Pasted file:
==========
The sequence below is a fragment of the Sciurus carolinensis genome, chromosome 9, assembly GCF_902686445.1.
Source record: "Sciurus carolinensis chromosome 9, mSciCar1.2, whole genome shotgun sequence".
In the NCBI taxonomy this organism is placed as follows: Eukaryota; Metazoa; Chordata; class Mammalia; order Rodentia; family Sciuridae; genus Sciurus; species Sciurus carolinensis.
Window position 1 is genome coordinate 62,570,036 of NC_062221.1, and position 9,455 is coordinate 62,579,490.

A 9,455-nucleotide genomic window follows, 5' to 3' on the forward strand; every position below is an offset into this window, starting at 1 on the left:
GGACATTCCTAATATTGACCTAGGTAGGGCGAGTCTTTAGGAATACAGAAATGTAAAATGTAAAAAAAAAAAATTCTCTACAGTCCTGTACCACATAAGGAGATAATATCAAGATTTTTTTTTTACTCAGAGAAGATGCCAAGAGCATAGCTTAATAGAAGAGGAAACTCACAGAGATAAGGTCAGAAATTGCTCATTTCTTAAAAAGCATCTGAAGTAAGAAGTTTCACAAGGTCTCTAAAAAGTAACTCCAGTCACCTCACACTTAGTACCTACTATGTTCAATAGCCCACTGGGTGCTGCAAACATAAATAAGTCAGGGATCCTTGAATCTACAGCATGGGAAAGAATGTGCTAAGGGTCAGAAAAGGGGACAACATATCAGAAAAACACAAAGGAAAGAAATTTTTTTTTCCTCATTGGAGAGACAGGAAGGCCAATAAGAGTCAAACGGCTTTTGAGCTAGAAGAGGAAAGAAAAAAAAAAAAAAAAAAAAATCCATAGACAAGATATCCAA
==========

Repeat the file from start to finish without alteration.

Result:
The sequence below is a fragment of the Sciurus carolinensis genome, chromosome 9, assembly GCF_902686445.1.
Source record: "Sciurus carolinensis chromosome 9, mSciCar1.2, whole genome shotgun sequence".
In the NCBI taxonomy this organism is placed as follows: Eukaryota; Metazoa; Chordata; class Mammalia; order Rodentia; family Sciuridae; genus Sciurus; species Sciurus carolinensis.
Window position 1 is genome coordinate 62,570,036 of NC_062221.1, and position 9,455 is coordinate 62,579,490.

A 9,455-nucleotide genomic window follows, 5' to 3' on the forward strand; every position below is an offset into this window, starting at 1 on the left:
GGACATTCCTAATATTGACCTAGGTAGGGCGAGTCTTTAGGAATACAGAAATGTAAAATGTAAAAAAAAAAAATTCTCTACAGTCCTGTACCACATAAGGAGATAATATCAAGATTTTTTTTTTACTCAGAGAAGATGCCAAGAGCATAGCTTAATAGAAGAGGAAACTCACAGAGATAAGGTCAGAAATTGCTCATTTCTTAAAAAGCATCTGAAGTAAGAAGTTTCACAAGGTCTCTAAAAAGTAACTCCAGTCACCTCACACTTAGTACCTACTATGTTCAATAGCCCACTGGGTGCTGCAAACATAAATAAGTCAGGGATCCTTGAATCTACAGCATGGGAAAGAATGTGCTAAGGGTCAGAAAAGGGGACAACATATCAGAAAAACACAAAGGAAAGAAATTTTTTTTTCCTCATTGGAGAGACAGGAAGGCCAATAAGAGTCAAACGGCTTTTGAGCTAGAAGAGGAAAGAAAAAAAAAAAAAAAAAAAAATCCATAGACAAGATATCCAA